Twelve food and farming industry organisations, led by the National Farmers’ Union, say a worker shortage of around 500,000 means tonnes of good food is being thrown away.
They sent a letter to the Prime Minister last night warning that without a new Covid Recovery Visa regime for foreign workers ‘more shelves will go empty and consumers will panic buy to try and get through the winter’.
British Steel has warned that soaring energy prices are making it ‘impossible’ to manufacture profitably at busy times of day. The firm said it would normally expect to pay about £50 per megawatt hour but, with prices ‘spiralling out of control’, it has recently been quoted as much as £3,500 at peak periods.
Firms are falling like dominoes as the result of the gas price shock. So far nine have gone bust this year, affecting around 1.9million homes.
Ofgem chief Jonathan Brearley told MPs yesterday: ‘We have already seen hundreds of thousands of customers affected and it could go well above that. This is something we have war-gamed and thought about.
‘The gas price is almost six times the level it was last year and, indeed, it rose by 70 per cent in August. So, we are in unprecedented cost territory.
‘The energy sector has faced shocks… but it really is something we have not seen before at this pace.
‘Unfortunately, when you see costs like this change, ultimately that will feed through to bills. Equally it is true that there are many suppliers under huge pressure now because of that dramatic change in their cost base.’
Adam Scorer, of the charity National Energy Action, said it was imperative to protect consumers and low-income households from the price rise. ‘Damage limitation is the priority for most customers at the moment,’ he added.
Customers with the failing energy firms have typically been paying £800 to £900 a year. But the switch to a new supplier will see them moved to a price cap figure set by Ofgem, which will be £1,277 for an average household from October 1.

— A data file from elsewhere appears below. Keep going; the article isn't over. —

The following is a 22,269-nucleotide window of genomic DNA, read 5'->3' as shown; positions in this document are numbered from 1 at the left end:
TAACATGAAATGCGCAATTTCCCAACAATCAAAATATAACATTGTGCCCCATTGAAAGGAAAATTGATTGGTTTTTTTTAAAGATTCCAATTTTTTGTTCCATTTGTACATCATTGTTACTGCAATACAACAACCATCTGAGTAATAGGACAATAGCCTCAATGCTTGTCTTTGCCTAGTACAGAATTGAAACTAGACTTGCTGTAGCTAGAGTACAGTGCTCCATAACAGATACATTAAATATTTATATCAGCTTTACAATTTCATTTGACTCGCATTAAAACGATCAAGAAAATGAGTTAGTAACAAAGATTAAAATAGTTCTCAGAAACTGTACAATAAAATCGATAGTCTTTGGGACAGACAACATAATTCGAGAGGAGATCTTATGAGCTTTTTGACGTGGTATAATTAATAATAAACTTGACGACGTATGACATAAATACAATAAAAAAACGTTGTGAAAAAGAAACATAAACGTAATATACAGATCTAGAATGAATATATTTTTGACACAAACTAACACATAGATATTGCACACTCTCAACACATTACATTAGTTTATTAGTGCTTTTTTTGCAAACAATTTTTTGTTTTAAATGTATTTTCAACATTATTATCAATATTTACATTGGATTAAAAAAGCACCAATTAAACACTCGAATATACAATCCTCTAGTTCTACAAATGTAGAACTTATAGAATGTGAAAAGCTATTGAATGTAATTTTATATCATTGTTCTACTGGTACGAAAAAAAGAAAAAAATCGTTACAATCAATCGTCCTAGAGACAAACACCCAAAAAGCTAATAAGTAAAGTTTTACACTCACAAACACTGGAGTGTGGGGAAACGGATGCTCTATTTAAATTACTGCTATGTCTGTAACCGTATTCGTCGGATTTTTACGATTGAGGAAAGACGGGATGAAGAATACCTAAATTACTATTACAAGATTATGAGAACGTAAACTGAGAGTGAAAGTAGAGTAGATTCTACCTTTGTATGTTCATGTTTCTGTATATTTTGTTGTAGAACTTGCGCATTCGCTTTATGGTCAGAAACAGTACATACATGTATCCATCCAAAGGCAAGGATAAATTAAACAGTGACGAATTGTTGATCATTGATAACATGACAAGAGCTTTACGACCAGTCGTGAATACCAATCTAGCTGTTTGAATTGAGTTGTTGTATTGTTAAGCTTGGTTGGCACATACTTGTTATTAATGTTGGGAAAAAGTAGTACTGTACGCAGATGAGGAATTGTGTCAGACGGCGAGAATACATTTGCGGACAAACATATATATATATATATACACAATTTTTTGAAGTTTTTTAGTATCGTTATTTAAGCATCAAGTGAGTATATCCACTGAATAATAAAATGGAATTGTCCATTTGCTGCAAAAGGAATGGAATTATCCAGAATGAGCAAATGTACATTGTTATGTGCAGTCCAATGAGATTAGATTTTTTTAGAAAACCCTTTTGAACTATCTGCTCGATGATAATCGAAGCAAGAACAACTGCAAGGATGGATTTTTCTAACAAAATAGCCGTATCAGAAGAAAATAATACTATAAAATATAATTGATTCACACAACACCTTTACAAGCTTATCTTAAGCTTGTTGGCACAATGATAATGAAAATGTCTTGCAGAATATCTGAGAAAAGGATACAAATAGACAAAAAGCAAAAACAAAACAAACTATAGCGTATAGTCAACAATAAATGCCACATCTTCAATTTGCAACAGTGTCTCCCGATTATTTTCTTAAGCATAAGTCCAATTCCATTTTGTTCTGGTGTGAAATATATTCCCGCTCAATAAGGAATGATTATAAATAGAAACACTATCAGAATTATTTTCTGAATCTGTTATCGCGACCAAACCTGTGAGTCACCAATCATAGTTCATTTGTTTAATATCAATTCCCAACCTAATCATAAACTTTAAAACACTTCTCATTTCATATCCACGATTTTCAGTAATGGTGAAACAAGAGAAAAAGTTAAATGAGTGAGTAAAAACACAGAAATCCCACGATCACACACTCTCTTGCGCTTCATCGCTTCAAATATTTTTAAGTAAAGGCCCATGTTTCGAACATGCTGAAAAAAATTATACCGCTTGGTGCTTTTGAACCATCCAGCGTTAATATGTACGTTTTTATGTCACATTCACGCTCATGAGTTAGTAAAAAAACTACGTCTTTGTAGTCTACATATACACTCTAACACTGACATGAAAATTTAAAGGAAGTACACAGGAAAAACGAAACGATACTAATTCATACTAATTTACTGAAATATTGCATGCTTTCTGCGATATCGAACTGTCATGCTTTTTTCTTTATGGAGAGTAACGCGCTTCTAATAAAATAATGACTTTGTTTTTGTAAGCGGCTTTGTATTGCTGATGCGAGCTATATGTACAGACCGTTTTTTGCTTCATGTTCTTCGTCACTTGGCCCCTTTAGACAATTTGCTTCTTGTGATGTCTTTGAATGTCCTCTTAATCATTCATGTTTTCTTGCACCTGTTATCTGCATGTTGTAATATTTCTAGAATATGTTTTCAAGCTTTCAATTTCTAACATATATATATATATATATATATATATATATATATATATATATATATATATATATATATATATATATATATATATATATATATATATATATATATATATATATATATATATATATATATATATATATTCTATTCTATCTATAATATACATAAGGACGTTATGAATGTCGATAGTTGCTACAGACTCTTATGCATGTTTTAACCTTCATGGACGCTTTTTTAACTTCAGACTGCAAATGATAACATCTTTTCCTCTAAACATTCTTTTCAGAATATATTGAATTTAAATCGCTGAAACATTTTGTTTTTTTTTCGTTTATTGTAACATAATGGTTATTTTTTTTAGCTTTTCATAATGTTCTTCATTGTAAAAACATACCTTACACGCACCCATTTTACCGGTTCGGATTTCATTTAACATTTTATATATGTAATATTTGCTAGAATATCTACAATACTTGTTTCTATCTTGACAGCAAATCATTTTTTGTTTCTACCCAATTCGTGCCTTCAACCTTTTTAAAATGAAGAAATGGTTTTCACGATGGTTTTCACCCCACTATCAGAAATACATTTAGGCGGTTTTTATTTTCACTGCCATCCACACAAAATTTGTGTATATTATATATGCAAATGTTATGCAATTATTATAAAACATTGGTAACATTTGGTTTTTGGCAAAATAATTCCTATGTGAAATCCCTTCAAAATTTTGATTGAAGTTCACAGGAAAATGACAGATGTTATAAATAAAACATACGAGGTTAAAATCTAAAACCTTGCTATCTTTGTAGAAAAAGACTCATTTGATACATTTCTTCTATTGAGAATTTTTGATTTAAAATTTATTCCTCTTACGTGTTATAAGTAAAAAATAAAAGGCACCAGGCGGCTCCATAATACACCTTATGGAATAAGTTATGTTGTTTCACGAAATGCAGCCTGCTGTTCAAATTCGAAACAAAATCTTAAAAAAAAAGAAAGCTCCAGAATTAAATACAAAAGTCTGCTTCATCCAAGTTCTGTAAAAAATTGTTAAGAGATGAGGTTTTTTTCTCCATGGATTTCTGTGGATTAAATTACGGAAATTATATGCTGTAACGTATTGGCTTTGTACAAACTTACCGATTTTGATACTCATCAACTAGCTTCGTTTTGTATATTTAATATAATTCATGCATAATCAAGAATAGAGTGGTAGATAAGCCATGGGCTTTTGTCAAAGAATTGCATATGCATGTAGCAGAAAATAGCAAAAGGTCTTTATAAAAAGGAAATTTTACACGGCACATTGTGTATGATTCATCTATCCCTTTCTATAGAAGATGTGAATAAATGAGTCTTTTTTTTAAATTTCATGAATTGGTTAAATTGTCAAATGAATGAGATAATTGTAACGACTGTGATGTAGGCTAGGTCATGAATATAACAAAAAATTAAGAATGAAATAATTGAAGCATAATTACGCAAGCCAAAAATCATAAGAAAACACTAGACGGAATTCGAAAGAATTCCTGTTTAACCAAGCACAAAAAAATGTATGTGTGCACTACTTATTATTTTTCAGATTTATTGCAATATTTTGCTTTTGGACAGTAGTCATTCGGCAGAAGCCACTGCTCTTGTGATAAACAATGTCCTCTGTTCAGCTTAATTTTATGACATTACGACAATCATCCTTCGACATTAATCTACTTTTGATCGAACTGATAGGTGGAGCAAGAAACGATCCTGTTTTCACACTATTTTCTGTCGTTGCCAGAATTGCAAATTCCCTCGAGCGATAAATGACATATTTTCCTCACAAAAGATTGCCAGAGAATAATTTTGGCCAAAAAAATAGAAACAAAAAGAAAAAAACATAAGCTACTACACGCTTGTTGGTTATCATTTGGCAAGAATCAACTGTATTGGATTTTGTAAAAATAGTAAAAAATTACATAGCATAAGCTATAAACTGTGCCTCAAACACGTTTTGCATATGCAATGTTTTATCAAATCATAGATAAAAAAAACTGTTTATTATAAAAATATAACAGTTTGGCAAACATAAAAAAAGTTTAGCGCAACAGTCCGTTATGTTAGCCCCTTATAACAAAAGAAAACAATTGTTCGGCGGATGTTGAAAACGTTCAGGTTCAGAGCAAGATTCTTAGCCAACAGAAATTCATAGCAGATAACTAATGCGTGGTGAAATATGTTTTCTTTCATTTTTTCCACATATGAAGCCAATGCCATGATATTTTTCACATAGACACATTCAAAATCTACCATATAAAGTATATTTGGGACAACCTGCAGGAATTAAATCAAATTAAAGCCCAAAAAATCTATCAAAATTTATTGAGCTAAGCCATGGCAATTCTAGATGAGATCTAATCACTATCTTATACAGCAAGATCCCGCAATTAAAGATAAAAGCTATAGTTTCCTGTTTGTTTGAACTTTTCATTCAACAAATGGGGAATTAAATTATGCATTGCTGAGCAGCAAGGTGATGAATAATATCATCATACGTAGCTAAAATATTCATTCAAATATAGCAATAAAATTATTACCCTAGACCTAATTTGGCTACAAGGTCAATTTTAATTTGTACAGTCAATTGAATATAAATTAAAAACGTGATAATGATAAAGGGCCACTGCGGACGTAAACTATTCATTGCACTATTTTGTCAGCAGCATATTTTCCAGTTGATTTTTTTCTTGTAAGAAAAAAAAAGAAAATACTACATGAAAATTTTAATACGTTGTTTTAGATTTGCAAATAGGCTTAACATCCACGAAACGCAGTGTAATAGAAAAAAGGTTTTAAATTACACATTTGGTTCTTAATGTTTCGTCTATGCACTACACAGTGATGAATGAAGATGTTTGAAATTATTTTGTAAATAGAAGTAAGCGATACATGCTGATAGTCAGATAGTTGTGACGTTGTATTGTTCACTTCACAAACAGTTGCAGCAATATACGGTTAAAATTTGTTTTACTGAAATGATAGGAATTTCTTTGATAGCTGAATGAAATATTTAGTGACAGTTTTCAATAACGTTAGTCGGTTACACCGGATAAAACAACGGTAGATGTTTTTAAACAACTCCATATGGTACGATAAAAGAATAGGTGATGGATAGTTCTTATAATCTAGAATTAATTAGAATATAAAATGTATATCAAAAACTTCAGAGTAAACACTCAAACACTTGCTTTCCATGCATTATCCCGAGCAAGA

And there are warnings that this figure could climb again – by as much as £280 a year – from next April when the cap is next reviewed. Mr Scorer said many of the worst hit by price rises were reliant on Universal Credit.
He described as ‘unconscionable’ the Government’s decision to remove a £20 uplift in the benefit from the start of next month.
Ministers are under pressure to protect the most vulnerable against the spike in the cost of heat and light over the coming months. This could include increasing the number entitled to receive the Warm Homes Discount, which is worth £140 a year.
The surge in wholesale prices is delivering riches to energy companies that own and sell gas and electricity to retail firms, who in turn sell it to homes and businesses.
Business Secretary Kwasi Kwarteng indicated the Government was considering a windfall tax to help fund the response to the crisis.
Labour MP Darren Jones, chairman of the Commons business, energy and industrial strategy committee, said Spain had imposed a levy on ‘the generators and traders who are making very significant profits’ to fund protections for consumers.
Asked if that was a possibility here, Mr Kwarteng said: ‘We are looking at all options. What they are doing in Spain is recognising that it’s an entire system. I am in discussion with Ofgem and other officials, looking at all options.’
The trade body which represents suppliers, Energy UK, said the Government and regulators were warned two years ago that the market was fragile.
Chief executive Emma Pinchbeck said: ‘The point is, right now, we think that good, well-run companies will fail. And that’s a function of both the pricing shock but also market design.’
Her members say the cap on energy prices brought in by Theresa May’s government has played a part in the failure of some firms because they have to sell gas and electricity at a loss. But Mr Kwarteng insisted the cap must stay.
Chief executive of Citizens Advice, Dame Clare Moriarty, said the cut in Universal Credit was ‘coming at the worst possible time’. She added: ‘The Government has shown in this pandemic that it’s willing to support people through hard times. With a cost of living crisis under way, it must reverse the disastrous decision to cut this lifeline.’
At Prime Minister’s Questions, Labour deputy leader Angela Rayner challenged her opposite number, Dominic Raab, to guarantee no one would be pushed into fuel poverty this winter.
She accused the Government of hitting the pockets of working families by ‘cutting the income of a worker on £18,000 a year by over £1,100’ with tax rises.
Miss Rayner added: ‘That is almost exactly the same as an average annual energy bill.’